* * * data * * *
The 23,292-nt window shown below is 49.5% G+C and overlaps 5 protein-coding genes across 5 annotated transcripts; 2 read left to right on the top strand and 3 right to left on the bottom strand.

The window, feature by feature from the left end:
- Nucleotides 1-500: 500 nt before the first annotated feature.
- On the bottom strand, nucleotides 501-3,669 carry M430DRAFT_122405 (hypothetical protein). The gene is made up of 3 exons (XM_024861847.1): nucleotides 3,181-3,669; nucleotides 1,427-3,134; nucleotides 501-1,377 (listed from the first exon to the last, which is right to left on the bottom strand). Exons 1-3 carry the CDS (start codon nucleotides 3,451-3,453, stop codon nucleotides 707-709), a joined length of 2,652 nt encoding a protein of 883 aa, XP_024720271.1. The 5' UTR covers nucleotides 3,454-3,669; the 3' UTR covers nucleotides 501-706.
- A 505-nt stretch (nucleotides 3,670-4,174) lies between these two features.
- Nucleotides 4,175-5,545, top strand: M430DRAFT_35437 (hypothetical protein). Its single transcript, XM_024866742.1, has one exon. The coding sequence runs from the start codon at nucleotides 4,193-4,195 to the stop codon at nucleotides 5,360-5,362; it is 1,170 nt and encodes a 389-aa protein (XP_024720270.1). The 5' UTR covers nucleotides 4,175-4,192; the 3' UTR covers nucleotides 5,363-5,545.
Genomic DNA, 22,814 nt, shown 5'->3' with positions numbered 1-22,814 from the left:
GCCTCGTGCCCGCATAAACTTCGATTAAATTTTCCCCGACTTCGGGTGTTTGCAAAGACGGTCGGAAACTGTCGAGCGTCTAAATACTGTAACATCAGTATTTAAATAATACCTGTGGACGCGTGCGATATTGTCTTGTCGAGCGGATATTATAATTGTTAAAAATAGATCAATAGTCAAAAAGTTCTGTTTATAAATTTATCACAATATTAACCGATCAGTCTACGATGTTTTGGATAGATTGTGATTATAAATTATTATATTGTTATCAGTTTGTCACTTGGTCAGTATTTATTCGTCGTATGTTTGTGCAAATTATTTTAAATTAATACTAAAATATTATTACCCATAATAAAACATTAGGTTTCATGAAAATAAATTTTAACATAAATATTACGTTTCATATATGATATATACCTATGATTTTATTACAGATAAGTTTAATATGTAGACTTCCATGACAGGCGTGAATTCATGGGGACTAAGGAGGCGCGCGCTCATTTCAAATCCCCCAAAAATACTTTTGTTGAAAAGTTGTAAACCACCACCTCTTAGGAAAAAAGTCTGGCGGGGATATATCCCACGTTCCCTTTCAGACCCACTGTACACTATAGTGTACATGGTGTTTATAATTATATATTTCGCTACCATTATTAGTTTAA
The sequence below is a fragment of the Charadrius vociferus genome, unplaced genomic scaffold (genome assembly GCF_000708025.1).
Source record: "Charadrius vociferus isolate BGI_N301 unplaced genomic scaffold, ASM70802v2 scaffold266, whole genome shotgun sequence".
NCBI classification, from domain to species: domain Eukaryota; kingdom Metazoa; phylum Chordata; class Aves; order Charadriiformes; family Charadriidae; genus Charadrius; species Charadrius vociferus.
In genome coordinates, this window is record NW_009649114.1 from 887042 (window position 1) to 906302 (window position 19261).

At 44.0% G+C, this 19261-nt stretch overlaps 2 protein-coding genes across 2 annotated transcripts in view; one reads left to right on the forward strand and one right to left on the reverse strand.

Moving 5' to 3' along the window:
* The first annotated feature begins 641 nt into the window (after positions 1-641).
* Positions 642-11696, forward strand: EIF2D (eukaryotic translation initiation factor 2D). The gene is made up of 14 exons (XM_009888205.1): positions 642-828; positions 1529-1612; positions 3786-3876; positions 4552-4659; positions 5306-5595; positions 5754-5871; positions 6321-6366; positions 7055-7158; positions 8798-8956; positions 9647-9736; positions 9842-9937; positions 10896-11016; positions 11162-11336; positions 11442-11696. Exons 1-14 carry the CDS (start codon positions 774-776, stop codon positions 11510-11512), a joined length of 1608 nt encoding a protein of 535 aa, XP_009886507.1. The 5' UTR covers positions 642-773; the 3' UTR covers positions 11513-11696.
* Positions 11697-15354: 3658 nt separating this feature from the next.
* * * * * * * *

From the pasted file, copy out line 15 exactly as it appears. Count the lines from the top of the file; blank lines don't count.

* The first annotated feature begins 641 nt into the window (after positions 1-641).